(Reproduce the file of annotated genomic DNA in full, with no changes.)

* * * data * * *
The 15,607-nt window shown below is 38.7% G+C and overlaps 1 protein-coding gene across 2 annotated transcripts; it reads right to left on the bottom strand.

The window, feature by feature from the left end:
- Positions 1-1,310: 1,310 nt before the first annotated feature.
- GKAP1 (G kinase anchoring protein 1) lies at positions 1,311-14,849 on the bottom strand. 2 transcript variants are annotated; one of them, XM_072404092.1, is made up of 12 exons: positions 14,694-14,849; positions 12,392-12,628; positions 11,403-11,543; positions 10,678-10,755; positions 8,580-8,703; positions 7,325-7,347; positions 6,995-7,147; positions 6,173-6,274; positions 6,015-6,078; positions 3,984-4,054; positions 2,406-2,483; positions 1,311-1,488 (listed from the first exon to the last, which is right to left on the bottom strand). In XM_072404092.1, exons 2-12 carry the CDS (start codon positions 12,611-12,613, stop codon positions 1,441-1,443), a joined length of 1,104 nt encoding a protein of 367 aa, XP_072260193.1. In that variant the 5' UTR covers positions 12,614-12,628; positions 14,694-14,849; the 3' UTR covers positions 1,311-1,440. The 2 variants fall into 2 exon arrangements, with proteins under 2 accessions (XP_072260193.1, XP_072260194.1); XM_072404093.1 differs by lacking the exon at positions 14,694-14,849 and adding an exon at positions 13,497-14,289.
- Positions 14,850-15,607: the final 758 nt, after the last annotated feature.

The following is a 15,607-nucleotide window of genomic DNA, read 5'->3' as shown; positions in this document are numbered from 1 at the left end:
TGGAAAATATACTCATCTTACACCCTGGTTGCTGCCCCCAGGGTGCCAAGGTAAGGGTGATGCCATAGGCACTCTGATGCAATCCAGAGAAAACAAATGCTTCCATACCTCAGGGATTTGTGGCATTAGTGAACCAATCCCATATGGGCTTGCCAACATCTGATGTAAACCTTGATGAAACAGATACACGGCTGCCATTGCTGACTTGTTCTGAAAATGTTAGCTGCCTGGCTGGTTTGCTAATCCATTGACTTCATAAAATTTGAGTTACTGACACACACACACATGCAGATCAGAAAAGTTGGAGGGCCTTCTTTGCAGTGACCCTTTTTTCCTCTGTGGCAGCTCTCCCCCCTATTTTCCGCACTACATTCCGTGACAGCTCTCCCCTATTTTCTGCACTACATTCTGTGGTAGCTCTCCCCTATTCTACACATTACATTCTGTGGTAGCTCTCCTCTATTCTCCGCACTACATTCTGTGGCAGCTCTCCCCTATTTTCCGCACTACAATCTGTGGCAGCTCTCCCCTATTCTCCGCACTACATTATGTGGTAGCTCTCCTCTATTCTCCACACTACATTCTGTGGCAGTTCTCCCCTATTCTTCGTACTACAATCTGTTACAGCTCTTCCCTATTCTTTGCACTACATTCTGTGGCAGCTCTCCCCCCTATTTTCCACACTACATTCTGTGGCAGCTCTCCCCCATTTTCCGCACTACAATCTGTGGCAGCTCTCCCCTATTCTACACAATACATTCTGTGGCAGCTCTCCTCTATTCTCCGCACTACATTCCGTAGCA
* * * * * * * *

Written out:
The 15,607-nt window shown below is 38.7% G+C and overlaps 1 protein-coding gene across 2 annotated transcripts; it reads right to left on the bottom strand.

The window, feature by feature from the left end:
- Positions 1-1,310: 1,310 nt before the first annotated feature.
- GKAP1 (G kinase anchoring protein 1) lies at positions 1,311-14,849 on the bottom strand. 2 transcript variants are annotated; one of them, XM_072404092.1, is made up of 12 exons: positions 14,694-14,849; positions 12,392-12,628; positions 11,403-11,543; positions 10,678-10,755; positions 8,580-8,703; positions 7,325-7,347; positions 6,995-7,147; positions 6,173-6,274; positions 6,015-6,078; positions 3,984-4,054; positions 2,406-2,483; positions 1,311-1,488 (listed from the first exon to the last, which is right to left on the bottom strand). In XM_072404092.1, exons 2-12 carry the CDS (start codon positions 12,611-12,613, stop codon positions 1,441-1,443), a joined length of 1,104 nt encoding a protein of 367 aa, XP_072260193.1. In that variant the 5' UTR covers positions 12,614-12,628; positions 14,694-14,849; the 3' UTR covers positions 1,311-1,440. The 2 variants fall into 2 exon arrangements, with proteins under 2 accessions (XP_072260193.1, XP_072260194.1); XM_072404093.1 differs by lacking the exon at positions 14,694-14,849 and adding an exon at positions 13,497-14,289.
- Positions 14,850-15,607: the final 758 nt, after the last annotated feature.

The following is a 15,607-nucleotide window of genomic DNA, read 5'->3' as shown; positions in this document are numbered from 1 at the left end:
TGGAAAATATACTCATCTTACACCCTGGTTGCTGCCCCCAGGGTGCCAAGGTAAGGGTGATGCCATAGGCACTCTGATGCAATCCAGAGAAAACAAATGCTTCCATACCTCAGGGATTTGTGGCATTAGTGAACCAATCCCATATGGGCTTGCCAACATCTGATGTAAACCTTGATGAAACAGATACACGGCTGCCATTGCTGACTTGTTCTGAAAATGTTAGCTGCCTGGCTGGTTTGCTAATCCATTGACTTCATAAAATTTGAGTTACTGACACACACACACATGCAGATCAGAAAAGTTGGAGGGCCTTCTTTGCAGTGACCCTTTTTTCCTCTGTGGCAGCTCTCCCCCCTATTTTCCGCACTACATTCCGTGACAGCTCTCCCCTATTTTCTGCACTACATTCTGTGGTAGCTCTCCCCTATTCTACACATTACATTCTGTGGTAGCTCTCCTCTATTCTCCGCACTACATTCTGTGGCAGCTCTCCCCTATTTTCCGCACTACAATCTGTGGCAGCTCTCCCCTATTCTCCGCACTACATTATGTGGTAGCTCTCCTCTATTCTCCACACTACATTCTGTGGCAGTTCTCCCCTATTCTTCGTACTACAATCTGTTACAGCTCTTCCCTATTCTTTGCACTACATTCTGTGGCAGCTCTCCCCCCTATTTTCCACACTACATTCTGTGGCAGCTCTCCCCCATTTTCCGCACTACAATCTGTGGCAGCTCTCCCCTATTCTACACAATACATTCTGTGGCAGCTCTCCTCTATTCTCCGCACTACATTCCGTAGCA